Table 56-8 Sample Airway Equipment for a Short-Term Service Mission
|• Portable pulse oximeter/capnograph|
|• Draw-over circuit and vaporizer|
|• Laryngoscopes with spare blades, bulbs, and batteries|
|• Face masks|
|• Complete set of tracheal tubes and stylets|
|• Oxygen tubing|
|• Tracheal tube introducers (Eschmann Tracheal Introducers) adult and child|
|• Precordial stethoscope|
|Difficult airway equipment|
|• Alternative intubation devices, eg, one or more of:|
|• Rigid fiberoptic, eg, Bullard, optical stylets|
|• Optical devices, eg, Airtraq|
|• Flexible bronchoscope, battery powered|
|• Extraglottic devices|
|• Seldinger cricothyrotomy device|
|• Colorimetric CO2 detection devices19|
56.3.3 What Can Be Done to Disinfect Equipment in an Austere Environment?
Disinfection methodologies of the developed world are seldom possible in austere environments and a great deal of ingenuity can be found in the methods of steam/sterilization, hypochlorite (bleach), boiling, formaldehyde, and chlorhexidine/cetrimide. Balance is often required between levels of sterility assurance and the possibility of doing a greater good with surgery. High-level disinfection may have to be accepted rather than sterilization. A sampling of common practice guidelines can be found in Tables 56-9, 56-10, and 56-11.
Table 56-9 Recommended Equipment Management in Austere Environments ||Download (.pdf)
Table 56-9 Recommended Equipment Management in Austere Environments
Single-use bacterial filters are now standard issue for many missions.
Rubber reusable and plastic single-use tubing should be decontaminated and cleaned. After drying, rubber tubing can be autoclaved. Plastic tubing cannot be autoclaved and should be disinfected.
Ambu or Heidbrink valves must be decontaminated, cleaned, and disinfected after each patient when a filter is not used. Ambu valves can be autoclaved.
Face masks, Guedel airways, laryngoscope blades, Yankauer suctions are decontaminated, cleaned, and sterilized (metal) or disinfected (plastic).
Table 56-10 Management of Consumable Anesthetic Equipment in Austere Environments ||Download (.pdf)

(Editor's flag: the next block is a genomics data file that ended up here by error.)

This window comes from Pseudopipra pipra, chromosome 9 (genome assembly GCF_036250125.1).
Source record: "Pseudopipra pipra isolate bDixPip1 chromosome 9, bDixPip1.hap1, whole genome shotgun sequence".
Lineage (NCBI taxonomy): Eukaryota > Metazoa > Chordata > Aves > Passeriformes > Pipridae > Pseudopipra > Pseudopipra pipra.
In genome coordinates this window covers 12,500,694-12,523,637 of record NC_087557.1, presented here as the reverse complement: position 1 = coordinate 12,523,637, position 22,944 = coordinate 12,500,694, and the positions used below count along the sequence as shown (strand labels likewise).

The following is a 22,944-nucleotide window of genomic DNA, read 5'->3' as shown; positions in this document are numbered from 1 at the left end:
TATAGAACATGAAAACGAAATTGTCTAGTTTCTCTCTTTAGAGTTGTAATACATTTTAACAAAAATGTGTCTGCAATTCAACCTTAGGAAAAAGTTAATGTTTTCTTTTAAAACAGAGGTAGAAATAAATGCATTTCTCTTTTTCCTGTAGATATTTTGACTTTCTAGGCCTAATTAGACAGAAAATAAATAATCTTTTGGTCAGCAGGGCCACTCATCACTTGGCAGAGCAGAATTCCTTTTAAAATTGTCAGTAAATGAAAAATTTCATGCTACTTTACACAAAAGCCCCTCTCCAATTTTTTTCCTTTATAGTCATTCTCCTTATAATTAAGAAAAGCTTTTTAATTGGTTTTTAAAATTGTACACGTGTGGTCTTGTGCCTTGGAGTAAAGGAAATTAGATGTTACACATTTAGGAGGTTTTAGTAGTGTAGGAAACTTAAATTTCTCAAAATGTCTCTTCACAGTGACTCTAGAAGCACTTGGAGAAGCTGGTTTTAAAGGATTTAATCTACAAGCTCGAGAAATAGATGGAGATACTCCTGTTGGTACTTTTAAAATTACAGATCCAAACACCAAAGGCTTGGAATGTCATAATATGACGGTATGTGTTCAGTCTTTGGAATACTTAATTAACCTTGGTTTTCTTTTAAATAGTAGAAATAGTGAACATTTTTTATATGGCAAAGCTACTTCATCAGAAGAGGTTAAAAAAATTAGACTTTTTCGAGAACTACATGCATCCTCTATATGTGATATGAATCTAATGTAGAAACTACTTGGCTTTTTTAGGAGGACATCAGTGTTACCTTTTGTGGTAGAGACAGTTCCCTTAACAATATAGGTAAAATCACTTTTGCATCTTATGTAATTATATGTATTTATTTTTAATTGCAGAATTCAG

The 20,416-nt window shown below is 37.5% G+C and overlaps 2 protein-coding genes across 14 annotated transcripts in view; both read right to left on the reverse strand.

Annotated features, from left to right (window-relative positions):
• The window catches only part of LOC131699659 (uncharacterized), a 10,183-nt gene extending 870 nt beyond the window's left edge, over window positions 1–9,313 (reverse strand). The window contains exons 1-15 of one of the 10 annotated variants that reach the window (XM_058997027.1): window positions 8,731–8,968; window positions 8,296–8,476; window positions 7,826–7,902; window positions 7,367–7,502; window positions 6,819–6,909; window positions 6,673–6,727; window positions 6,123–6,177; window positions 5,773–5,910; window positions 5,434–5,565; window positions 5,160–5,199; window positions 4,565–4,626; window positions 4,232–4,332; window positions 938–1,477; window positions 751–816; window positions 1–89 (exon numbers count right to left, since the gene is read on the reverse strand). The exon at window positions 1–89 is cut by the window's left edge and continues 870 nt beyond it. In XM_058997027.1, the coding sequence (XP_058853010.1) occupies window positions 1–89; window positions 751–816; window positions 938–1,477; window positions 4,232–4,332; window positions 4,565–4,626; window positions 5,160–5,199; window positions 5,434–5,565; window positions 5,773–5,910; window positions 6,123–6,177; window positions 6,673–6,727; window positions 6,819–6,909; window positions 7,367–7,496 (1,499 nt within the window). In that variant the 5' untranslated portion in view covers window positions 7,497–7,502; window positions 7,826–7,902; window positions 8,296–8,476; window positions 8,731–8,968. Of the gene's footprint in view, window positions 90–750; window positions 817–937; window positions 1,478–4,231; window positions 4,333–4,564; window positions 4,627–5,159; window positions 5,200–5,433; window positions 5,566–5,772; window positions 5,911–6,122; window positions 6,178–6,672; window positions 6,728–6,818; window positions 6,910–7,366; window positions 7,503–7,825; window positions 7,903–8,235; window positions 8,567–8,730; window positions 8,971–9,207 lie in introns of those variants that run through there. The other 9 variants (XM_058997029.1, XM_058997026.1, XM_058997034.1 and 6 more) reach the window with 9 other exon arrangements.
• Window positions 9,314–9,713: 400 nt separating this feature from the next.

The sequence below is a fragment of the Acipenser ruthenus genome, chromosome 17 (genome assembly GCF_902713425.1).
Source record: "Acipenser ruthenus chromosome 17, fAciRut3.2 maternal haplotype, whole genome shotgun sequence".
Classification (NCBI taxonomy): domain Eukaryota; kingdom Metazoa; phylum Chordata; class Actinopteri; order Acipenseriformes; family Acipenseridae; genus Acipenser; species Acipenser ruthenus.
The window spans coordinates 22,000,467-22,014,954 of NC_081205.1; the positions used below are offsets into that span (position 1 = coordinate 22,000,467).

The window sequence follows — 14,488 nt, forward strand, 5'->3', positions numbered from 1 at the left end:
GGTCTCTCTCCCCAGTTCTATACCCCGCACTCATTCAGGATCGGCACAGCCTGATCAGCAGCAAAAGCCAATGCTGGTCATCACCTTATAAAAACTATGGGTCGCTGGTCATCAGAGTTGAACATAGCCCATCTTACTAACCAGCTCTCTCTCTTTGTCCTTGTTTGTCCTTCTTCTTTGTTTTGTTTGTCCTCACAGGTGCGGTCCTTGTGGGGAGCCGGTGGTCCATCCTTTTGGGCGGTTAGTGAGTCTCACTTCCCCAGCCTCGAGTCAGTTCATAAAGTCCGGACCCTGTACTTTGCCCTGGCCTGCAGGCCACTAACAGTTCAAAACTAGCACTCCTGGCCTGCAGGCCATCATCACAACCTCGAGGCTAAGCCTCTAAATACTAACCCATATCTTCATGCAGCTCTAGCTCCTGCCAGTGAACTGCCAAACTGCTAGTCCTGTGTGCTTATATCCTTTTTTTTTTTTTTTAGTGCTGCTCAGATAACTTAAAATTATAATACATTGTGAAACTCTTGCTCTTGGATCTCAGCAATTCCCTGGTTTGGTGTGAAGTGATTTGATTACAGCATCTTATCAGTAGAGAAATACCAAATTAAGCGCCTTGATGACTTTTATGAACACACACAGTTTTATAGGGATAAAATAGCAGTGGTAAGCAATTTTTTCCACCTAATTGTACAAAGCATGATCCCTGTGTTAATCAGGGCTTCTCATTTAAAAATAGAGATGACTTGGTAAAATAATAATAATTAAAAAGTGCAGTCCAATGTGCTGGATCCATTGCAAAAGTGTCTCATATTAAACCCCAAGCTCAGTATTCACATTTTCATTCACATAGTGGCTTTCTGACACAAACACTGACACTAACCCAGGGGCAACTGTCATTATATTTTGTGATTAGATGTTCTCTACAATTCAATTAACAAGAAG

Table 56-10 Management of Consumable Anesthetic Equipment in Austere Environments
Single-use tubes are to be used as single use if supplies are sufficient. If in short supply they can be decontaminated, cleaned, and disinfected. Great care is required to ensure that disinfectant solution is removed.
Reusable rubber tubes are to be decontaminated, cleaned, and autoclaved.
Reusable laryngeal mask airways (LMA-Classic™) are to be decontaminated, cleaned, and autoclaved between each patient.
Table 56-11 Disinfection Options in Austere Environments ||Download (.pdf)
Table 56-11 Disinfection Options in Austere Environments
|1. Items should be decontaminated and thoroughly cleaned.|
|2. Items should be left for 20 minutes in solution. Chlorhexidine/cetrimide solution is satisfactory for this purpose, but another solution (eg, gluteraldehyde, bleach) may be used if more appropriate for the program.|
|3. A rolling boil (100°C for 10-20 minutes) may be preferable for materials that will be reused in the airway. Must boil for longer time at altitude (water boils at 85°C at 5000 ft).|
|4. Rinse well with water.|
|5. Dry before next use. |
|6. Chlorhexidine/cetrimide solution: |
|• 20 mL of 1.5% chlorhexidine/20% cetrimide solution is diluted into 1000 mL of water.|
|7. Hypochlorite (bleach) solution:|
|• 1 part bleach to 49 parts water for disinfection.|
|• Soak in mixture for 20 minutes.|
|• Corrodes metal and may destroy adhesives with prolonged soaking.|
|• Wash thoroughly.|